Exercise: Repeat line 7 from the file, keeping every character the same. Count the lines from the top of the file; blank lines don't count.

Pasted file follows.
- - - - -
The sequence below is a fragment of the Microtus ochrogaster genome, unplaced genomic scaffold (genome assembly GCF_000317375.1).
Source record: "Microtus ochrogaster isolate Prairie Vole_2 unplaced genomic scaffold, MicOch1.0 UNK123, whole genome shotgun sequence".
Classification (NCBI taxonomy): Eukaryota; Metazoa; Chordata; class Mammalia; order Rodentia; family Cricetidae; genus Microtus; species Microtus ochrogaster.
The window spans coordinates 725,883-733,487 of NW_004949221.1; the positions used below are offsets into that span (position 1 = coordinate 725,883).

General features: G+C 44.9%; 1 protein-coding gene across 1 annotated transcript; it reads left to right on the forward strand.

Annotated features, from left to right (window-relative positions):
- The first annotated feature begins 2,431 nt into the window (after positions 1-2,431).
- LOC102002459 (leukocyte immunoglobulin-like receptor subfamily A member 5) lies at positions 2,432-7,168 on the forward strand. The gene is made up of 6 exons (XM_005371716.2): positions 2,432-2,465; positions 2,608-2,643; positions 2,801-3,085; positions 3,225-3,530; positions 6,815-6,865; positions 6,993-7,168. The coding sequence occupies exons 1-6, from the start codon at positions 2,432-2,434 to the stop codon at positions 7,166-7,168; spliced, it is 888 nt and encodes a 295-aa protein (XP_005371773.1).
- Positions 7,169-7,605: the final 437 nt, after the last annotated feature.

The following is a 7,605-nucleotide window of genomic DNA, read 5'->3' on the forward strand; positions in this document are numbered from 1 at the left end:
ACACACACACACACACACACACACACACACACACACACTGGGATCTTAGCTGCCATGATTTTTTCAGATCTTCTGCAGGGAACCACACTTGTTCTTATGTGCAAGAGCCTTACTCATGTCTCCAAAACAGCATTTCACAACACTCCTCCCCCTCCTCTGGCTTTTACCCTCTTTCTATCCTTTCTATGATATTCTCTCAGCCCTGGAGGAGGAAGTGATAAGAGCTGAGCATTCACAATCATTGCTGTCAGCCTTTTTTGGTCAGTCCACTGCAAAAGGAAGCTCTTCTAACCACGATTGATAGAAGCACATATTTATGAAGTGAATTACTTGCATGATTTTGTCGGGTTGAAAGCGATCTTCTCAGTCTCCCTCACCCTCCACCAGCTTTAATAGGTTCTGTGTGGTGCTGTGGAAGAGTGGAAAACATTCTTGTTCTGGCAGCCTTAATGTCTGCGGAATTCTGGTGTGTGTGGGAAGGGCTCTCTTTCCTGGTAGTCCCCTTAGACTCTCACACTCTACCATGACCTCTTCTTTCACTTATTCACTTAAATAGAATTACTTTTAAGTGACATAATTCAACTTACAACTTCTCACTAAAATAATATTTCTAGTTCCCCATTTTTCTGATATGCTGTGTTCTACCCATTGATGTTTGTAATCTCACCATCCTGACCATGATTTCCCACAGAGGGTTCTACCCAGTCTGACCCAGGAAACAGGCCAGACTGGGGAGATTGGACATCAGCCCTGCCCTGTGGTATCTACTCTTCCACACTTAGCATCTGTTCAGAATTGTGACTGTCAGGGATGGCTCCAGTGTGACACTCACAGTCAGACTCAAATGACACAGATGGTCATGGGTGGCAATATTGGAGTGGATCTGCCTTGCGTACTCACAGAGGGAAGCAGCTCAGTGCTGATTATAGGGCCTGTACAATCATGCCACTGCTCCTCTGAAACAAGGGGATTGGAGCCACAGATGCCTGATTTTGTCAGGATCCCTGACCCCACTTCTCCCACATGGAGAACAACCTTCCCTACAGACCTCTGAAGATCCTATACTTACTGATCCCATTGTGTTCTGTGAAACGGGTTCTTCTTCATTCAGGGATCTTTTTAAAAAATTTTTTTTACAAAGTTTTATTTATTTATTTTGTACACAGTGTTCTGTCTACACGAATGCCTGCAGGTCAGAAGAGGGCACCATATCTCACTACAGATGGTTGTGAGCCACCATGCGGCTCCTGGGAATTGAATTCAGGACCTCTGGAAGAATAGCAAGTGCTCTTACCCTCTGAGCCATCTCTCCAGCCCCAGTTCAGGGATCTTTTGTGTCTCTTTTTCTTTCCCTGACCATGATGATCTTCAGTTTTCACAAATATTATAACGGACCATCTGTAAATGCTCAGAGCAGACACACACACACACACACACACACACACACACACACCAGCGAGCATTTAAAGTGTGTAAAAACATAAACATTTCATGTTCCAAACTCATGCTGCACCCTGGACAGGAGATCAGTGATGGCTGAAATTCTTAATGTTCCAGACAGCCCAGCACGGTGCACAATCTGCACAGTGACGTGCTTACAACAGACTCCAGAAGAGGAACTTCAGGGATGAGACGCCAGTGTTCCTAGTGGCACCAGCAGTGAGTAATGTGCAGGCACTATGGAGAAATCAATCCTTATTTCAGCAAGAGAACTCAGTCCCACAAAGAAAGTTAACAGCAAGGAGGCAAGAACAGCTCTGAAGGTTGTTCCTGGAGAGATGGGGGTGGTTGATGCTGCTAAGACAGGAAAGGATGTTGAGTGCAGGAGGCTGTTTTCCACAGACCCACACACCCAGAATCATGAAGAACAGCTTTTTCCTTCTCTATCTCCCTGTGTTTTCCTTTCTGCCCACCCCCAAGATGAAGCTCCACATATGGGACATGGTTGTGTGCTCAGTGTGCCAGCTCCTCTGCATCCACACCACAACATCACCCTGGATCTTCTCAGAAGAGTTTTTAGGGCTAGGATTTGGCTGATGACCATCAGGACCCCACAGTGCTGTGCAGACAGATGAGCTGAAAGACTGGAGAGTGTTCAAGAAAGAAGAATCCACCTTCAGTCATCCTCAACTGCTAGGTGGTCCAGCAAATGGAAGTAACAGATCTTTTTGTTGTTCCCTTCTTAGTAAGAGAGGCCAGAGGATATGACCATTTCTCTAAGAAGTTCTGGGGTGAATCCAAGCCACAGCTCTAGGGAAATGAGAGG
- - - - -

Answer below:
- The first annotated feature begins 2,431 nt into the window (after positions 1-2,431).